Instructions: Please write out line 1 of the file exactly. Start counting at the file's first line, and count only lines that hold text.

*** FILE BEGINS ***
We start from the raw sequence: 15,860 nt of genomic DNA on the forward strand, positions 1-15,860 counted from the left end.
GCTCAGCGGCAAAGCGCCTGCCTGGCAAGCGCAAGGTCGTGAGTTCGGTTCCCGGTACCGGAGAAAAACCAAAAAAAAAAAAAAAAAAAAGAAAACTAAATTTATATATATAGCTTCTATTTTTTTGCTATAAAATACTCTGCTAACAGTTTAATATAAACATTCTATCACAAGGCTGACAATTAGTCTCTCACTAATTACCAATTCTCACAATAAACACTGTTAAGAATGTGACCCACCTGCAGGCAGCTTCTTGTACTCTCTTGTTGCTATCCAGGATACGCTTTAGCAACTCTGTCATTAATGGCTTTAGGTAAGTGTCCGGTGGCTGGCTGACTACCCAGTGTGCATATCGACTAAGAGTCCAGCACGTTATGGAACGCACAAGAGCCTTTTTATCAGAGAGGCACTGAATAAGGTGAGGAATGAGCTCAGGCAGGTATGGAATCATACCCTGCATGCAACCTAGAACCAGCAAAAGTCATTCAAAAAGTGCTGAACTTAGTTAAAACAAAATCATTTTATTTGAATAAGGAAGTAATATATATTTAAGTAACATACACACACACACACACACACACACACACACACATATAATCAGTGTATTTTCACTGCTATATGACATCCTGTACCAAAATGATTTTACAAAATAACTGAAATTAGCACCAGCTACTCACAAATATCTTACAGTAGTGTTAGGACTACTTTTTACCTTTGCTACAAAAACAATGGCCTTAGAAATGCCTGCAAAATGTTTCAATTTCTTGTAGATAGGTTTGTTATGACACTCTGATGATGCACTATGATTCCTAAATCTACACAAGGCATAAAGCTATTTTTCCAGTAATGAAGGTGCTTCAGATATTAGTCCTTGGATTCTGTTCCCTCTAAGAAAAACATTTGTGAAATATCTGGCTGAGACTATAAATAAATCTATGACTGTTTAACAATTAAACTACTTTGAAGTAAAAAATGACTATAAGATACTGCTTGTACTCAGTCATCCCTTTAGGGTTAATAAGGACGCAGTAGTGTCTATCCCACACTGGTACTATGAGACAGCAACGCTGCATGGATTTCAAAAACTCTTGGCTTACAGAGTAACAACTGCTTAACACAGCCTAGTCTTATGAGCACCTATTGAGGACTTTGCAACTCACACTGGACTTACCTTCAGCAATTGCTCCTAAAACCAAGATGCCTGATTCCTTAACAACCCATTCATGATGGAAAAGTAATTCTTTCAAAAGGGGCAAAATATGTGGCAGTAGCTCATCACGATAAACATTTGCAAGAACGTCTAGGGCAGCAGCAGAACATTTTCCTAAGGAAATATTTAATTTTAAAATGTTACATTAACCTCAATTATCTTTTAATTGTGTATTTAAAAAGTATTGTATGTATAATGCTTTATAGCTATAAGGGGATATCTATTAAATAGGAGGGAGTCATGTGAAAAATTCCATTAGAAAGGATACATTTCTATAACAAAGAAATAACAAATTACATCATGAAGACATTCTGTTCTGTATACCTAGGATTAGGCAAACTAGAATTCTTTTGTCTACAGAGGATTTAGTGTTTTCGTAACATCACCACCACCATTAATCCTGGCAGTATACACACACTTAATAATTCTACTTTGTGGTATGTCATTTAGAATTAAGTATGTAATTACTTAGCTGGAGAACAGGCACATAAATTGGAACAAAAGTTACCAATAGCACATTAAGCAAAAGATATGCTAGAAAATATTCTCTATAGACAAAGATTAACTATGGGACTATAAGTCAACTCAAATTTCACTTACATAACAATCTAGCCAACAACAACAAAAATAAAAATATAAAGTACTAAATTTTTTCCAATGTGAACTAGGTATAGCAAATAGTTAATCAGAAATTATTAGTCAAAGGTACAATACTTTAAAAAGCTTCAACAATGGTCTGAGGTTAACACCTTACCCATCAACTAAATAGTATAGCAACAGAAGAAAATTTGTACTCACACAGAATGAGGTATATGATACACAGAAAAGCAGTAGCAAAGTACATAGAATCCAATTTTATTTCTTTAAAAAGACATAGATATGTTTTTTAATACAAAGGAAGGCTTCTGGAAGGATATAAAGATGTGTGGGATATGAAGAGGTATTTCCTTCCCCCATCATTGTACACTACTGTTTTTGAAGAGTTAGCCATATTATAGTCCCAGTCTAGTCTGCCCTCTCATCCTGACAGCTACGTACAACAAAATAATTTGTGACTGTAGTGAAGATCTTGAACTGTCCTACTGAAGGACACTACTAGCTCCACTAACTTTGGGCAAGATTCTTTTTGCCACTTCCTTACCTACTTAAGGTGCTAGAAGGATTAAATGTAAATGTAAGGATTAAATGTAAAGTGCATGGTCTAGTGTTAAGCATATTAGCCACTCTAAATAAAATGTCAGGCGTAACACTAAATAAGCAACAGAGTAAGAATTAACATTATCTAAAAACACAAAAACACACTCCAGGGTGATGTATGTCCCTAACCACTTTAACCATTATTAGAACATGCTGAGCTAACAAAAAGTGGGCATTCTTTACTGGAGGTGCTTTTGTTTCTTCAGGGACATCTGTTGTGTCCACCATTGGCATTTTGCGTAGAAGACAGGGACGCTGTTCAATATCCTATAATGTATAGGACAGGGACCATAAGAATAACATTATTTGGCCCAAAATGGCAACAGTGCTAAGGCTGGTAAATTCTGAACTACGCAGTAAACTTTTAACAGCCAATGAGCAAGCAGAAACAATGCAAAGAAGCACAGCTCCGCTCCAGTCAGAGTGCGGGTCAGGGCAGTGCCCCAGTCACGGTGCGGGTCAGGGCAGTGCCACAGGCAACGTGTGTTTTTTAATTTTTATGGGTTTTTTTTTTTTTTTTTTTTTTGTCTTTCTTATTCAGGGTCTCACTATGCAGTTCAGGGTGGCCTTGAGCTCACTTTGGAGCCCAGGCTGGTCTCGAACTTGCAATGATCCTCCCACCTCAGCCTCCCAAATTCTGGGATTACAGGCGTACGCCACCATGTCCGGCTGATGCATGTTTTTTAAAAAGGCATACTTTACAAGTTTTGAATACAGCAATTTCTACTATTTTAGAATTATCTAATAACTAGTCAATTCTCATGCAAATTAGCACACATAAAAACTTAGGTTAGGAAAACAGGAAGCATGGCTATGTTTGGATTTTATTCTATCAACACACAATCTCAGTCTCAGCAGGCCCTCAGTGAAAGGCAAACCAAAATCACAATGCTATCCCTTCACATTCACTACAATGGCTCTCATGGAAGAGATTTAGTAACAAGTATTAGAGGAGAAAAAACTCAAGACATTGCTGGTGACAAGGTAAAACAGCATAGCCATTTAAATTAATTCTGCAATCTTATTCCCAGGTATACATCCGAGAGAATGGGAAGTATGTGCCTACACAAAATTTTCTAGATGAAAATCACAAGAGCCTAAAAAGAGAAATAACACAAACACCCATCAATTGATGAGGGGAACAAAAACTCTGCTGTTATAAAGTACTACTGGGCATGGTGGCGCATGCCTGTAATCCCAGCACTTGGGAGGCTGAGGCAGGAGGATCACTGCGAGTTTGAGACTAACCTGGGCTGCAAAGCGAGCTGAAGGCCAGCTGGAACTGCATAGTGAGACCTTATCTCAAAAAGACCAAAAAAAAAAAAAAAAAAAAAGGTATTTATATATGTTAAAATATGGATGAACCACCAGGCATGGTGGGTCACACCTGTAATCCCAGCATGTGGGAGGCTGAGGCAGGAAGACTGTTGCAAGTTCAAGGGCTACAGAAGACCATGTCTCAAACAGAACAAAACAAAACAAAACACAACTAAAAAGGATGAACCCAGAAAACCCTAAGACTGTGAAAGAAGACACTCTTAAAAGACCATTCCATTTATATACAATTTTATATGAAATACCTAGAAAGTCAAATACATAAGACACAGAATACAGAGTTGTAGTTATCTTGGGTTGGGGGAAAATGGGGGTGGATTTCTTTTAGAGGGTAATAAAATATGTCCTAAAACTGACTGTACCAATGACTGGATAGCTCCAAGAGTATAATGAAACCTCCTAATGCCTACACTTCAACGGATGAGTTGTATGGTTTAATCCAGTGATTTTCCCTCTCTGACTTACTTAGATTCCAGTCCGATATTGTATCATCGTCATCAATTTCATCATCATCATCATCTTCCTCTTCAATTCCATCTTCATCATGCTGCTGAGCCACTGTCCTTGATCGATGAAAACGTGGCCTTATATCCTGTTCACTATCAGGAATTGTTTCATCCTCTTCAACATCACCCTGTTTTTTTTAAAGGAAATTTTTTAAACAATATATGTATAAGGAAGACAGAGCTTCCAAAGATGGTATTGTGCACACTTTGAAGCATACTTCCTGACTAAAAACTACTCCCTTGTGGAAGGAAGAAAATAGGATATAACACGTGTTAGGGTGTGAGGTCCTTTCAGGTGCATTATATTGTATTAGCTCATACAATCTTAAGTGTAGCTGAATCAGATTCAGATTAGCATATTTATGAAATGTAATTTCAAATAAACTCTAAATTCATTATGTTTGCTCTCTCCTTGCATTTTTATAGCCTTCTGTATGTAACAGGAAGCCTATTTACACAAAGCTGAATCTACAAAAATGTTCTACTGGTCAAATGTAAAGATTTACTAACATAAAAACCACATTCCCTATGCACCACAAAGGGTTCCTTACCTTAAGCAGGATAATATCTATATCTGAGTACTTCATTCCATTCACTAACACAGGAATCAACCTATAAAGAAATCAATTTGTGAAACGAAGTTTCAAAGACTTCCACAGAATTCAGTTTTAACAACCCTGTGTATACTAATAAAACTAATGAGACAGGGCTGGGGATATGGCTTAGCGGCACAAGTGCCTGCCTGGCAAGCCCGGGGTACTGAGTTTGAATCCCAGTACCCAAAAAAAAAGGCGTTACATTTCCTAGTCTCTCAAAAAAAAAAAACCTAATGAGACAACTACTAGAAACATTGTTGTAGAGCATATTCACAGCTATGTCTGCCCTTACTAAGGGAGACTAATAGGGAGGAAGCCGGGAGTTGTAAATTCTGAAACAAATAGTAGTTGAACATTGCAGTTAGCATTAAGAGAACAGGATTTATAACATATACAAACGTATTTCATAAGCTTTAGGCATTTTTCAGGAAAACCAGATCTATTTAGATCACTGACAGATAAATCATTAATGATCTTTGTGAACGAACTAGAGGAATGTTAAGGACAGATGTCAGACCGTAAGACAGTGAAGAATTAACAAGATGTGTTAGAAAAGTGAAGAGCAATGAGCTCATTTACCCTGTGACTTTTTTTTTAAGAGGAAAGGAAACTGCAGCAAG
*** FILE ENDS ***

We start from the raw sequence: 15,860 nt of genomic DNA on the forward strand, positions 1-15,860 counted from the left end.